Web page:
Fortune

How the Future 50 Positioned Themselves for Growth, Even in 2020

In their featured article for Fortune, BCG’s Martin Reeves and Kevin Whitaker unveil the fourth annual Future 50 index, which identifies companies with the greatest capacity to continually reinvent their businesses and sustain long-term growth. The index, codeveloped by the BCG Henderson Institute and Fortune, found that highly vital companies exist across all sectors and geographies. Reeves and Whitaker conclude that “vitality can be achieved everywhere—and even amid a crisis, opportunity awaits companies that are willing and able to look to the future.”

Forbes

Great Consulting Requires Great Clients

The key to a great consultancy lies in having great clients, BCG’s Grant Freeland writes in his column for Forbes. He describes great clients as determined, bold, and honest people who work as one with their consultants, leading and owning any changes that are made. He adds that stand-out clients are those who develop long-term relationships with consultants and set clear goals. “Working with a consultant is a relationship, not a transaction,” Freeland emphasizes.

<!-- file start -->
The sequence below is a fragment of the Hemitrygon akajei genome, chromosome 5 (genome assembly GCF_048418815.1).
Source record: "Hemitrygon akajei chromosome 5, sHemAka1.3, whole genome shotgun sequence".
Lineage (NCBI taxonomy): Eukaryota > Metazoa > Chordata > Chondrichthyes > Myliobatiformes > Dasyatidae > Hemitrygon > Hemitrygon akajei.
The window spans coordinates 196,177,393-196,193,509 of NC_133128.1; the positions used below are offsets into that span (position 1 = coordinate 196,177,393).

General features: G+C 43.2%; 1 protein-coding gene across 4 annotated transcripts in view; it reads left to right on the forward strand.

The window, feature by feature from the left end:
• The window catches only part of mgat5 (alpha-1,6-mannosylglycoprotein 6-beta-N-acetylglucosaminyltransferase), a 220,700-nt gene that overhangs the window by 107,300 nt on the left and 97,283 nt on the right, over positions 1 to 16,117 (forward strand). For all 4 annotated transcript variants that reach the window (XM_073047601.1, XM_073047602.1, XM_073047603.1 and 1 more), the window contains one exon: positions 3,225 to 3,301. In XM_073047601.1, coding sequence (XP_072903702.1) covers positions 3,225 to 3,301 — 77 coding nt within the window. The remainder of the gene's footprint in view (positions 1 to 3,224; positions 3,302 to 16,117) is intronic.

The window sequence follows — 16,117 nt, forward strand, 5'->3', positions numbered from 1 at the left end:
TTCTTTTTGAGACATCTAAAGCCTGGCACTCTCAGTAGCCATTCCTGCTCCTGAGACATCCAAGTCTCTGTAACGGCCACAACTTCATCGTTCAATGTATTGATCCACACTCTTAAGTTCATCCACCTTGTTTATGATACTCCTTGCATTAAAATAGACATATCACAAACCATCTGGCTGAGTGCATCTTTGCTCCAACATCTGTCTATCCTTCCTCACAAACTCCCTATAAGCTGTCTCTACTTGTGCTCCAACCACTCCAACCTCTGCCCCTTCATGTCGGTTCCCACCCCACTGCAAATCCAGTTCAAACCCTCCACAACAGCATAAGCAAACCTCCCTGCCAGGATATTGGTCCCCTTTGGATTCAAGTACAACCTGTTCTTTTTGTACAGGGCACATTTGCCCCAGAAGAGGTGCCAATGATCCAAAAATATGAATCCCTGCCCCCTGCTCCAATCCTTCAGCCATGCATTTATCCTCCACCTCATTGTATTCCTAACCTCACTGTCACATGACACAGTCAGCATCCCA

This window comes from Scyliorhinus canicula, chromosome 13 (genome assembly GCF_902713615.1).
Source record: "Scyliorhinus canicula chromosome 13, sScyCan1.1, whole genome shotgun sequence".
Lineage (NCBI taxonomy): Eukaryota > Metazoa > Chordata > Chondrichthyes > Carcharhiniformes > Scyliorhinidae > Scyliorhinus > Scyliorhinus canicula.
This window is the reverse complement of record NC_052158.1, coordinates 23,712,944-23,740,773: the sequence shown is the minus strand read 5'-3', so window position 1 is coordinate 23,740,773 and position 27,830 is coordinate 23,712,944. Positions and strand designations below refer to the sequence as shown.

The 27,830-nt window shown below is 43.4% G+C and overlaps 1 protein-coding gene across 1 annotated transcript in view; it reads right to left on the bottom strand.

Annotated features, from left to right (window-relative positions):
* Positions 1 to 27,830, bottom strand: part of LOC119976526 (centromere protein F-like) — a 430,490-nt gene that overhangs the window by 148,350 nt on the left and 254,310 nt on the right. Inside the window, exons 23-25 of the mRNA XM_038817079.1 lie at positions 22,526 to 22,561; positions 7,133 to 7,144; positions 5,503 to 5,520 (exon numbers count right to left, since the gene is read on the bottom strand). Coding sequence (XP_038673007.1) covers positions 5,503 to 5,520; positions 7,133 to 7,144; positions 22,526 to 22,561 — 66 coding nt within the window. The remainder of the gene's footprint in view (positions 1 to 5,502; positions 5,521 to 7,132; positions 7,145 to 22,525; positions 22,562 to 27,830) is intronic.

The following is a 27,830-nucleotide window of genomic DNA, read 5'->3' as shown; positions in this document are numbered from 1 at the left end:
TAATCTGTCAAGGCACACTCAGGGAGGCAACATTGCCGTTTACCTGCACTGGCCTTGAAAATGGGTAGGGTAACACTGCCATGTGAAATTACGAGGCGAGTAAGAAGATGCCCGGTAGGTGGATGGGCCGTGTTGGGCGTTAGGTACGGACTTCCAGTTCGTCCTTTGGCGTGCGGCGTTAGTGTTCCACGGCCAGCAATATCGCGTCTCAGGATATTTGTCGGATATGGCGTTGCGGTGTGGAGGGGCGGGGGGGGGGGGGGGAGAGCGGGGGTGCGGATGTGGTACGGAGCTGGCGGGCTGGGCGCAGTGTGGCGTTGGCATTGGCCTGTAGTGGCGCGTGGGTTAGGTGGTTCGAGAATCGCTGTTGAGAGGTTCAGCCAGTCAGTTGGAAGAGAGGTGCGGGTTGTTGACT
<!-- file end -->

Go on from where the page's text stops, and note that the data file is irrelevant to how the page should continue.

CNBC

Holiday Shopping Brings Hope for Luxury’s Recovery

Luxury retailers are projected to have a strong holiday season overall despite a difficult 2020, BCG’s Sarah Willersdorf tells CNBC. She explains that the biggest difference this year is that the shopping period is expected to be much longer and as much as a third of all sales will move online—up 20% to 30% from last year. She says the pandemic will continue to boost online shopping as we see a shift away from traditional in-store consumerism. All of retail will be up 5% from current levels, Willersdorf says, as the industry begins to recover.

Business Insider

Key Strategies for the Biden Transition

As the formal US presidential transition begins, BCG’s Sharon Marcil, who has advised three previous US transitions, talks with Business Insider about how to execute a transition successfully amid a pandemic. She says that the most important task is to get everyone on the same page and to mobilize around a clear set of priorities that allow the new administration to effectively drive the president-elect’s agenda. Marcil emphasizes, however, that this can be achieved only with strong communication. “Let's get smart on the issues, set your priorities, move through your plans, and get that alignment quickly so you can allow for some autonomy,” she says.

Forbes

Time to End Virtual Happy Hour? Not So Fast

In her column for Forbes, BCG’s Deborah Lovich considers what makes virtual socializing successful as online happy hours become the new norm. After surveying hundreds of her coworkers, she shares her findings on combating Zoom fatigue. She explains that virtual socializing works when people share a genuine connection, functions are well organized, and events are optional instead of mandatory. The most striking theme, Lovich writes, is to focus on making it personal.